Facebook looking to limit amount of damaging disinformation during federal election

·3 min read

TORONTO — Facebook Inc. has unveiled its plans for the federal election to limit disinformation and targeted attacks that continue to be a problem on social media.

The tech giant said Wednesday that it has learned from past elections, including Canada's 2019 federal vote, and it has implemented new measures to secure the online accounts of candidates and is providing new training specifically to make its platforms safer for female candidates.

The company will also continue efforts to remove posts that violate community standards, including content that misleads people on how to vote.

"We will put all our efforts and energy into the next five weeks or so, to make sure we do all that we can to protect the platform from abuse and from bad actors," said Kevin Chan, Facebook's head of public policy in Canada.

The company has faced significant criticism in recent years for how the platform has allowed misinformation to spread online, including in recent U.S. presidential elections.

A report released in March by advocacy group Avaaz found that the company could have prevented billions of views of misinformation had it acted differently during the 2020 U.S. presidential election, while the group has also been critical of how the company has allowed misinformation around COVID-19 to spread.

“I would say historically their track record is not great, and we have seen this south of the border," said Ramona Pringle, associate professor at Ryerson University's RTA School of Media.

Social media platforms are still ripe for misleading people because news from established sources are mixed in with less reliable sources, she said.

“Because everything is slurried together in this one space, it makes people more inclined to believe the misinformation, or misleading information, because it appears side-by-side with more legit information as well.”

Facebook, however, says it has been active in removing misinformation posts that violate its standards, noting in a separate report out Wednesday that since the start of the outbreak it has removed more than 20 million pieces of content from Facebook and Instagram globally that violated its policies, and attached warnings to more than 190 million posts that may be false or misleading.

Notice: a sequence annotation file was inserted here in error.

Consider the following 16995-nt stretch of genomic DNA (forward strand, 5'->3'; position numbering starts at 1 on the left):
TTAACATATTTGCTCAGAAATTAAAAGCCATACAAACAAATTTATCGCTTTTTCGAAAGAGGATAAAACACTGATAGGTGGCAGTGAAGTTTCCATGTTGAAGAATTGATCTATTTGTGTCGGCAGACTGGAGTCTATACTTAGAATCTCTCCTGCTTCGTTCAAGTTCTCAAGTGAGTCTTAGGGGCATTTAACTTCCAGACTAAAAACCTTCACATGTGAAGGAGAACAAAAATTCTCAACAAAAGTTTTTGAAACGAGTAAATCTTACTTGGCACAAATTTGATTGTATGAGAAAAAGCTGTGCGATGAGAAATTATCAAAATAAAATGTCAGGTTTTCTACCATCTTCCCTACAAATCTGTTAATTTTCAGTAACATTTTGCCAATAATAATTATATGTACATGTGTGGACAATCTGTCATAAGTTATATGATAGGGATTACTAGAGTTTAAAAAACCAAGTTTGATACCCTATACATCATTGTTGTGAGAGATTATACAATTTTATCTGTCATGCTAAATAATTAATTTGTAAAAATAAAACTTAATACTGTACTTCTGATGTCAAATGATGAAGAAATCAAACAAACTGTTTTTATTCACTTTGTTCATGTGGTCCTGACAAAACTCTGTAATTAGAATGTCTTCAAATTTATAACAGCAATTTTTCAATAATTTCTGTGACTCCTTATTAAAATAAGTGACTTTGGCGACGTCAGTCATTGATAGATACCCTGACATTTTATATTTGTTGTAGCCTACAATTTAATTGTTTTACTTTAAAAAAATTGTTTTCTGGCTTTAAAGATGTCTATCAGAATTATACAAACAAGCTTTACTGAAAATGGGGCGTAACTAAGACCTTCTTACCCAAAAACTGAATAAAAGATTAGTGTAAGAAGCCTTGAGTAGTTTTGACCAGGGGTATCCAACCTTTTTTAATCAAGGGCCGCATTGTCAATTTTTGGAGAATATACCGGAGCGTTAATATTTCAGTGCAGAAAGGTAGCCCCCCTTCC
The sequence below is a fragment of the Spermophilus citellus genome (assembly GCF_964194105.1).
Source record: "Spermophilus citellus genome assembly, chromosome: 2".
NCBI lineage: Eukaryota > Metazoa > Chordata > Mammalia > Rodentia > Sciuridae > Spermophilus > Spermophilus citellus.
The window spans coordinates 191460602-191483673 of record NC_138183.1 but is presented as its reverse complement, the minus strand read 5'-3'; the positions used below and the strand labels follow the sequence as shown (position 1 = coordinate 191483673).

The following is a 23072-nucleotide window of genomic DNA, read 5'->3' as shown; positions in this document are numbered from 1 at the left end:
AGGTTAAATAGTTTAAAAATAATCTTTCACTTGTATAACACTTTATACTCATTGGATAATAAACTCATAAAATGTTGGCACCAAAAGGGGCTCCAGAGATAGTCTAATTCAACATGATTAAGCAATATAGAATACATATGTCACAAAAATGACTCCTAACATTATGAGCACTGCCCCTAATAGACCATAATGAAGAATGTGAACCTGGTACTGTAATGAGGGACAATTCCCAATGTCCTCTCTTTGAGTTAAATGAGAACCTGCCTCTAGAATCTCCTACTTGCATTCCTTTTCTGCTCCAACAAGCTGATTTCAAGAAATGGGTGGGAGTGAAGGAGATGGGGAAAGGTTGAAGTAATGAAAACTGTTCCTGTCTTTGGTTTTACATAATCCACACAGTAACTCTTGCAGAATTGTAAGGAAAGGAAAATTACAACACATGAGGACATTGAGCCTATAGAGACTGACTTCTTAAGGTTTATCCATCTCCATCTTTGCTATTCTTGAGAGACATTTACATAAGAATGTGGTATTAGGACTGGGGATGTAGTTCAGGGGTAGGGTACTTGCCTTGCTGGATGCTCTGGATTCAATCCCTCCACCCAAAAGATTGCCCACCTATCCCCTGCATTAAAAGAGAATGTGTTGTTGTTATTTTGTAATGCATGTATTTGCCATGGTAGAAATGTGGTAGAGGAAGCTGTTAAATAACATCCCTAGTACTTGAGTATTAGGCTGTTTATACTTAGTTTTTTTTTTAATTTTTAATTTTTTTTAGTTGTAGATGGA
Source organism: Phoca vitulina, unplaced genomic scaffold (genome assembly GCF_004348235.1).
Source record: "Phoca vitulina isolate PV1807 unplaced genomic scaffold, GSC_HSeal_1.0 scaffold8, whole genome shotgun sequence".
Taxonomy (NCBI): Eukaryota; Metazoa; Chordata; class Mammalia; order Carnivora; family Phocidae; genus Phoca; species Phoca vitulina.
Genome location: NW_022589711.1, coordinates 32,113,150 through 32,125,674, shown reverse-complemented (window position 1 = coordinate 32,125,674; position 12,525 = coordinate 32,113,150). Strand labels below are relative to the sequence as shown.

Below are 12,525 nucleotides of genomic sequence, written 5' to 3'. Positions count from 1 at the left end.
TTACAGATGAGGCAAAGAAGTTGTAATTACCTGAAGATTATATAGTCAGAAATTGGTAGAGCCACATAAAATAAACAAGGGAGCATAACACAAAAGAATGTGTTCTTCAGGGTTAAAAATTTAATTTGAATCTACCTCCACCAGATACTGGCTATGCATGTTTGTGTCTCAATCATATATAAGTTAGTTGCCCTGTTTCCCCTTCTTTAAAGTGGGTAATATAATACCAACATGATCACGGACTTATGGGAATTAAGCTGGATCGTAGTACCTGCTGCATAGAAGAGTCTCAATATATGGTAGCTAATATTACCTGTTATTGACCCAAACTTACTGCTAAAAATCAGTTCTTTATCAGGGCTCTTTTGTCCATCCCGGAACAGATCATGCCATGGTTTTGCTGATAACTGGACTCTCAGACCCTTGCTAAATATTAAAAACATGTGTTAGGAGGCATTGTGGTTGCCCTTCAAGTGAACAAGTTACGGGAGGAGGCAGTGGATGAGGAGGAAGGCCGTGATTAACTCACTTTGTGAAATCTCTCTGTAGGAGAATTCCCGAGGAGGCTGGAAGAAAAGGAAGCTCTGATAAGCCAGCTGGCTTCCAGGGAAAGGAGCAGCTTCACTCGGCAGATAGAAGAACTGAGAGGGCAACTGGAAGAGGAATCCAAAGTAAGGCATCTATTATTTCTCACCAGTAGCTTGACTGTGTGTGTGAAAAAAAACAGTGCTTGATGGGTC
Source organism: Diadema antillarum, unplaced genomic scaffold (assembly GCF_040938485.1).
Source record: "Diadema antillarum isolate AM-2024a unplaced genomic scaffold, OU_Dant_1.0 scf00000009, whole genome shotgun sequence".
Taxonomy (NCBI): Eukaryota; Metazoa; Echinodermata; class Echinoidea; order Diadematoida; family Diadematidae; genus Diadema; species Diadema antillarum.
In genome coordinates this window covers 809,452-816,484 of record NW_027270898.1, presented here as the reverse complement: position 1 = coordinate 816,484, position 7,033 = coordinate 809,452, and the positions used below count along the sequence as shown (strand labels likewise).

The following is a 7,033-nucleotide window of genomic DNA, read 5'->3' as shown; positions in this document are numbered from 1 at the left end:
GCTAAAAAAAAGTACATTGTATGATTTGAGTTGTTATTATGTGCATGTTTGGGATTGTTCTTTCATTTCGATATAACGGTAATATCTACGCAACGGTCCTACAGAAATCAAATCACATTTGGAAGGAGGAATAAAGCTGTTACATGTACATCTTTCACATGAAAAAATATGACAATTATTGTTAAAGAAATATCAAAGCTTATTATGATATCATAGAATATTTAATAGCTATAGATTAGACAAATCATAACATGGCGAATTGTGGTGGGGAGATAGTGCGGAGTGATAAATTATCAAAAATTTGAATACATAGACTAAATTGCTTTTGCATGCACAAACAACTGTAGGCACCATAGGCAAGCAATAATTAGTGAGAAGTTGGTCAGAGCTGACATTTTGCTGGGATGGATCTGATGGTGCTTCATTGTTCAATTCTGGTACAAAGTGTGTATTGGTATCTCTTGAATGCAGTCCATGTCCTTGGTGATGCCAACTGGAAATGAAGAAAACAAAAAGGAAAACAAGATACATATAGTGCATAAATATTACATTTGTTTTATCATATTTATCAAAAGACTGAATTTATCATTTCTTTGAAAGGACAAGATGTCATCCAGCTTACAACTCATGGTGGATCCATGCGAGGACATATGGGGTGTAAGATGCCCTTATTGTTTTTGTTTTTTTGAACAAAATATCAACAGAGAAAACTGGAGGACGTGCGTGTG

“Our job is to really to maximize voice, to allow as many people as possible, as wide a berth as possible, to express themselves in the way they want to, but it’s not without limits," said Chan.

Misinformation has also not been as prevalent an issue in Canadian elections than in the United States. A 2020 report from the Digital Democracy Project found that while disinformation was shared during the 2019 election, it "generally did not appear co-ordinated and had limited impact."

Facebook users will also see fewer posts related to politics in general this election after the company instituted a policy in February to reduce the prominence of posts related to civic issues. The company said it implemented the policy based on requests from users.

Users can also choose to limit the number of ads in their news feed, and Facebook says it is providing more transparency and vetting over political ads.

The company says it is working with Agence FrancePresse and Radio-Canada as fact checkers for posts in Canada, and has 35,000 people working on safety and security to help ensure the integrity of elections globally.

This report by The Canadian Press was first published Aug. 18, 2021.

Ian Bickis, The Canadian Press

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